I don't skate. I'm an outsider looking in, so for those who actually skateboard, I might just sound like an idiot, or maybe I'm just stating the profoundly obvious, I don't know. Ben grew up skating most of his life, and has recently been doing a little bit again. He has always watched skate videos. I started watching too. At first it sort of all looked the same to me, and while it was impressive, I didn't really see how someone could just sit and watch other people skateboard. I could do a 5 minute video, but three of them back to back? Not so much. Until something switched and I started noticing things that I appreciated. While I still couldn't name each trick, I started noticing how they did their tricks; their style. And the artistry of the video-editing in skate videos started to blow my mind a little. Over time I realized I was developing favorite skaters and favorite video sections. And I found that I wanted to watch them MULTIPLE times. Who knew? As an outsider, here is my brief opinion of what makes skateboarding so awesome and why it should be more broadly appreciated than it is.
It is as much an art form as it is a sport. It's actually really similar to dance in that while it is brutally athletic, it's also expressive. The attention to detail is intense; having to apply just the right amount of pressure at the right time and place to flip the board exactly right all while maintaining the right speed and balance for both a physical and visual affect. The video component adds to the whole visual art of it as well. It involves just watching and appreciating how tricks look when done in different locations, on different surfaces, and from different angles, even in different lighting. In addition to video-editing, there is music. Oh, the music! Skaters get to pick which song they want to go with a particular section they've been shooting. And to me, this is where you get to see if a skater really knows himself well. I can never get into sections that have thrasher music- but that's just a matter of personal taste. I guess my reason is that thrasher music does little to express a rhythm for me. My favorite sections are often the ones where a skater can pick a song that has a rhythm and a feel that just matches the way he skates. Skating definitely has rhythm. And depending on whether a particular skater specializes in a lot of smaller stuff (smaller not necessarily being less impressive), or jumps a lot of big gaps or what have you, that rhythm varies from skater to skater. Some of the best videos come about when a skater knows his rhythm and style and can pick music to match. While I still don't have extensive knowledge of skate videos, my absolute favorites thus far are Cory Kennedy's and Marc Johnson's sections in Pretty Sweet, as well as Andrew Reynolds' section in Stay Gold. I couldn't get a hold of any sections from the Pretty Sweet video on youtube (we bought it on iTunes). I did, however, find the Andrew Reynolds one on youtube. He skates some big gaps in this video, and I think the music fits perfectly with that.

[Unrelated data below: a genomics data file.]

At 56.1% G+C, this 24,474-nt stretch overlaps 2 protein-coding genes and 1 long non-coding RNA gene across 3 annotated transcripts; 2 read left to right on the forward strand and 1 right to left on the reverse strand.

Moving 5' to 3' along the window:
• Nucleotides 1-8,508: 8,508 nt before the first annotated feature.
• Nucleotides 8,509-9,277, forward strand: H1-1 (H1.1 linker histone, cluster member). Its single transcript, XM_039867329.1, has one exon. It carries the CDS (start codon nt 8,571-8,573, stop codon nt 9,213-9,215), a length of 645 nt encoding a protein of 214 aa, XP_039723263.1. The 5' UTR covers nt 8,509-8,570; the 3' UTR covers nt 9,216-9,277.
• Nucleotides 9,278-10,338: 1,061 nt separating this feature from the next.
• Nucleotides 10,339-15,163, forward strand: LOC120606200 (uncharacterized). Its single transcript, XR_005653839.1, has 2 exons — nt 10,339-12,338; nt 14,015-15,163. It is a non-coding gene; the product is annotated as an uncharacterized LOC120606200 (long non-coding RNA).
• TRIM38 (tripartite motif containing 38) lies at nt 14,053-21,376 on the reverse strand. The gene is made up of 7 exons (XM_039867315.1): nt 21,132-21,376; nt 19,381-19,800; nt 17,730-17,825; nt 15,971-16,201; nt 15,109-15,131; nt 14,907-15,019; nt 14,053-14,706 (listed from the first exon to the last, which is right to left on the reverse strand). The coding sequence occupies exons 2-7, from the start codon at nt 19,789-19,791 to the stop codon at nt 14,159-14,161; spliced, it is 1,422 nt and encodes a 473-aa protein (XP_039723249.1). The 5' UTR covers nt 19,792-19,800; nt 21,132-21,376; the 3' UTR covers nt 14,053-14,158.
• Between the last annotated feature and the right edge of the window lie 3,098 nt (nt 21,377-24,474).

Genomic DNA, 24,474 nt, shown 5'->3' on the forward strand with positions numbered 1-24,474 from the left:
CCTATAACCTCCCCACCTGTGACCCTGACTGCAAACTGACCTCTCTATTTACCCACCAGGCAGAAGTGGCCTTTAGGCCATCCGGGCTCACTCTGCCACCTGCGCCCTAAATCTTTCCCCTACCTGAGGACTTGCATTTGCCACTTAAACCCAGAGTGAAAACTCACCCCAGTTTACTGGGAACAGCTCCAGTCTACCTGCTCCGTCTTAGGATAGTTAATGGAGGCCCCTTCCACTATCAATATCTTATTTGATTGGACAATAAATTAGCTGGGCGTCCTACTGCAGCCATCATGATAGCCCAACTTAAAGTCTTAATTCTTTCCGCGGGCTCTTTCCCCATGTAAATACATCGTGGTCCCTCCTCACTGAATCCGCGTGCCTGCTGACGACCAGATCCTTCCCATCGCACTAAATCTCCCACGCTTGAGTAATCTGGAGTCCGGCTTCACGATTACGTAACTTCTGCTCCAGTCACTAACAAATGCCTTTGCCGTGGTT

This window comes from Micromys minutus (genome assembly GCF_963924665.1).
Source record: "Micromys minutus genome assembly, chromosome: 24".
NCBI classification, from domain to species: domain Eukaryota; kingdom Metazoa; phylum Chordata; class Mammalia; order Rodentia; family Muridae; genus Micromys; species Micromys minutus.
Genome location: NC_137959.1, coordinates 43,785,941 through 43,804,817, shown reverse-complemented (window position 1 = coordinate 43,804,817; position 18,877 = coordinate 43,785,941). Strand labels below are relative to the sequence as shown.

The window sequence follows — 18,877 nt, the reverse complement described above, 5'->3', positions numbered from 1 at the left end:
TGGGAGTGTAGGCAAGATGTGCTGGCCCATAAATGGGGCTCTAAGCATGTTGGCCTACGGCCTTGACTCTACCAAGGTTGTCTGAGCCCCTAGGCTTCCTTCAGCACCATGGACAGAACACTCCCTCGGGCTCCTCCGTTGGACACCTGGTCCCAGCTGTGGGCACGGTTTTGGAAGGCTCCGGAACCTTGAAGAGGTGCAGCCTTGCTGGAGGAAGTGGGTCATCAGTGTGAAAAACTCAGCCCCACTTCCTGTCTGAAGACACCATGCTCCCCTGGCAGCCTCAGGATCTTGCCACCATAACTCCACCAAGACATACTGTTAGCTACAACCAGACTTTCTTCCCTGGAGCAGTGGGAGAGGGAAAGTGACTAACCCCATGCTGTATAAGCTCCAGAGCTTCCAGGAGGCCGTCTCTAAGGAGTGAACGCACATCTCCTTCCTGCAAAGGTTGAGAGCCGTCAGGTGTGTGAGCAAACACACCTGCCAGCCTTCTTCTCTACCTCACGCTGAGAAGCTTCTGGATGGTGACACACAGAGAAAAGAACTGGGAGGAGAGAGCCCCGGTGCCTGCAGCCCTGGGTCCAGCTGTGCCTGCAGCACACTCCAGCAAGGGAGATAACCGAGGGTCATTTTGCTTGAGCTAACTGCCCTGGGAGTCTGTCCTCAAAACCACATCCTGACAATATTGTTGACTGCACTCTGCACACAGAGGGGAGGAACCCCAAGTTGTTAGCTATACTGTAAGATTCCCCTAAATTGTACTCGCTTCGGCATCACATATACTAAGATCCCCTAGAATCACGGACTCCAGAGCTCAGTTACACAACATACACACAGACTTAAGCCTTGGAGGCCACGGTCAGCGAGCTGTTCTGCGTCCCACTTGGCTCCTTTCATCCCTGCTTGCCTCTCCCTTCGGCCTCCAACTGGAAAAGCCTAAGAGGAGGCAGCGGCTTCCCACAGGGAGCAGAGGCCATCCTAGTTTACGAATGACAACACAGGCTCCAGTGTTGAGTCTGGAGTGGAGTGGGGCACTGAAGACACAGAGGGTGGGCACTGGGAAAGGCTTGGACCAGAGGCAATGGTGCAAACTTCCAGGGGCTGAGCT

Why isn't skateboarding more widely appreciated? There are too many reasons to go into, and it gets weirdly political too. Unfortunately, there are some skateboarders who get caught up in alcohol and drugs and end up getting in trouble all the time and they're the ones people look at and say, "Skateboarders are a bunch of dangerous punks." There are always the bad apples that give everybody a bad name. There have been attempts to make skateboarding more mainstream, like the X-Games. My issue with that is that it removes most of the things I like best about skateboarding. It tends to leave it kind of stale and soulless, although admittedly still impressive. To me it seems like the X-Games wants to make skateboarding about the angry/rebellious image, about competition and money and energy drinks. And I guess a lot of skateboarders do like those things. But if you look at skateboarding itself, as this thing that began organically from people just being creative, it's not money-driven, angry, or even competitive at all. It's cooperative. It's about taking all these pieces and creating something new out of them that didn't exist before. They took roller skate wheels, attached them to a board and began redefining space. Railings, stairs, bushes, mailboxes; I've seen all these things made into something totally different in skateboarding. And when you watch videos, what are all the skaters doing? Are they trash-talking and competing? Nope. They're cheering each other on, and supporting each other. They're celebrating when another skater finally lands a trick he's been trying to get all day. When you watch interviews with the skateboarders themselves, they spend time talking about other skaters who inspire them and whose work and attitudes they appreciate. That's kind of what I like about it so much. While I do think skateboarding deserves wider appreciation, I'd be satisfied to leave it as it is if it means it can maintain its cooperative, expressive and artistic nature.